Perhaps the world’s preeminent living Orthodox theologian is Metropolitan Hierotheos (Vlachos) of Nafpaktos. In his article on “The Annunciation of the Virgin Mary” he teaches on original sin. In his treatment, he affirms that original sin is (1) hereditary, (2) gives concupiscence to mankind, and (3) this concupiscence is a correlative of corruption/death due to it cutting man off from God’s “glory” (which he elsewhere in the article explicitly calls “energies”):
No human is born delivered of the original sin. The fall of Adam and of Eve and the consequences of this fall were inherited by the whole human race. It was natural that the Virgin Mary would not be delivered from the original sin. The word of the Apostle Paul is clear: “all have sinned and are deprived of the glory of God” (Rom 3:23). In this apostolic passage it shows that sin is considered to be a deprivation of the glory of God, and furthermore that no one is delivered from it. Thus, the Virgin Mary was born with the original sin. When, though, was she delivered from it? The answer to this question must be freed from scholastic viewpoints.
To begin with we must say that the original sin was the deprivation of the glory of God, the estrangement from God, the loss of communion with God. This also had physical consequences, however, because in the bodies of Adam and of Eve corruption and death entered. When in the Orthodox Tradition there is talk of inheriting the original sin, this does not mean the inheriting of the guilt of the original sin, but mainly its consequences, which are corruption and death. Just as when the root of a plant dies, the branches and the leaves become ill, so it happened with the fall of Adam. The whole human race became ill. The corruption and death which man inherits is the favourable climate for the cultivation of passions and in this manner the intellect of man is darkened. (Source)
The preceding may sound sensible, but are the teachings of Hierotheos (Vlachos), Pomazansky, Nicolai of Zica, and Justin Popovic Biblical and borne out by the Tradition of the Church? Before we address this, it is important to demonstrate the aforementioned teachings’ Biblical merits.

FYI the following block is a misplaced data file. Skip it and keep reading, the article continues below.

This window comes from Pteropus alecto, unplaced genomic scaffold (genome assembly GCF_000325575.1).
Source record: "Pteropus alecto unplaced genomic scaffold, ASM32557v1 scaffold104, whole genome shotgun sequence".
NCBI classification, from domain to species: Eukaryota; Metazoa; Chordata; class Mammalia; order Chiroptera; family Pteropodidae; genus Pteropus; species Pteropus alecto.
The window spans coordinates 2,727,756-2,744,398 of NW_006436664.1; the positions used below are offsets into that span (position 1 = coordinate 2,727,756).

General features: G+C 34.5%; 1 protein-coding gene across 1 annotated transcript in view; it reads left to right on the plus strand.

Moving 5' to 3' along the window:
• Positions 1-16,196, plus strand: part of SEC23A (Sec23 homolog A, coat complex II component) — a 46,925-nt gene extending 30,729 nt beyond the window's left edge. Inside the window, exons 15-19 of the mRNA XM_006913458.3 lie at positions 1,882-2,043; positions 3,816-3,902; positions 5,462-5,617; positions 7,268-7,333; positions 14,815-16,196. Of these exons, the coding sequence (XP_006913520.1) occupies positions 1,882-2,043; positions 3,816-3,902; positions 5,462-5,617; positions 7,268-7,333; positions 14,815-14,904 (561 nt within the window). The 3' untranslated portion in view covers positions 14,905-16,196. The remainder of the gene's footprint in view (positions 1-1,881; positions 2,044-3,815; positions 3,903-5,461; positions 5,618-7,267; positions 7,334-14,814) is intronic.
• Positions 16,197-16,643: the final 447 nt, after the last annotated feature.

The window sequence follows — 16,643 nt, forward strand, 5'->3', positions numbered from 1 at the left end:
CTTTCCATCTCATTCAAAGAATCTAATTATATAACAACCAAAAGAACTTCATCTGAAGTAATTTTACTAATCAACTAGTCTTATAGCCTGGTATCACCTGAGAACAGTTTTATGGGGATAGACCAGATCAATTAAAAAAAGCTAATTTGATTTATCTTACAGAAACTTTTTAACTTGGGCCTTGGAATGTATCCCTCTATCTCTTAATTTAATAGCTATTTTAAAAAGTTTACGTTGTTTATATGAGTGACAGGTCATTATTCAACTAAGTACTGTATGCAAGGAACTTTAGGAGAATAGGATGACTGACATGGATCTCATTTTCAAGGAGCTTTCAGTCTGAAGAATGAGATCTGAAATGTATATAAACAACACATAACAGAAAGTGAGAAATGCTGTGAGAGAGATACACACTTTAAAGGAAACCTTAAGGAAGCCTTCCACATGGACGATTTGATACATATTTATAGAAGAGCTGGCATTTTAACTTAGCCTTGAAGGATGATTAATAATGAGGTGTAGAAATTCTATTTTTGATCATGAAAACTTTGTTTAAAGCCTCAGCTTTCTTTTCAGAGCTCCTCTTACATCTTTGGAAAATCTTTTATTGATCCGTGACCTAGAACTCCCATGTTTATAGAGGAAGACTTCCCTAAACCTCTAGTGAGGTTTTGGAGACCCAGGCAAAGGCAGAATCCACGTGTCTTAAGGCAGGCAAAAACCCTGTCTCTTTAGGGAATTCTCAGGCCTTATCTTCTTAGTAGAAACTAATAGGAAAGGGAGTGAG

The Biblical Teaching
The Biblical teaching, without excessive elaboration, is consistent with the Orthodox teaching just given. In the Scriptures, we can surmise the preceding by taking a consistent interpretation of the Fall in Gen 3 and Saint Paul’s comments on its effects.
The Book of Genesis teaches that Adam and Eve were created without any sin. We know this, because they were created in God’s “own image” (Gen 1:27) and He “saw everything that He had made and indeed it was very good.” (Gen 1:31) This good creation was “deceived” (Gen 3:12) by the serpent, that is Satan, into believing that breaking a commandment of God would lead to divinization. (Gen 3:4-5) Eve, after hearing what the Serpent had to say, “saw that the tree was good for food, that it was pleasant to the eyes, and a tree desirable to make one wise” (Gen 3:6) for the first time contemplated (or “imagined”/”invented”) sin. She knew nothing of it before. This “imagining” about the fruit and what it can do, as we shall see in Saint Maximus the Confessor’s treatment of the topic, is actually the cascading moment into original sin.
Without any description of what was going through Adam’s mind, though presumably the same thing, we know that he too ate of the fruit. After both of them ate, immediately the effects of the Fall took place. They felt shame due to their nudity (Gen 3:7), which reveals the passion of pride. Further, Adam and Eve’s minds reflected a state of confusion and fear, hiding from God when His voice was heard. (Gen 3:10) This implies their way of thinking beforehand was stable and naturally inclined towards Godliness in contrast with their present fear of an encounter with God.
After this point, people popularly assume that God “curses” the serpent, Eve, and Adam as a literal “punishment” for their wrongdoing. This is an interpretative leap we must be careful to avoid, because it posits that Adam and Eve would have been immortal in their fallen state if God never said the word “cursed” and that death is therefore punitive (i.e. imposed on man’s nature and not a natural result of sinfulness).
Rather, God by His permissive will allows man to die so his wickedness and corruption would not drag on indefinitely: “My Spirit shall not strive with man forever, for he is indeed flesh; yet his days shall be one hundred and twenty years.” (Gen 6:3) Also: “If He should gather to Himself His Spirit and His breath, all flesh would perish together, and man would return to dust.” (Job 34:14-15) God at all times is upholding human life (cf Maximus Ambigua 22) and so when He permits man to die as a result of sin, He is not the cause of man’s death but rather man’s sinfulness is.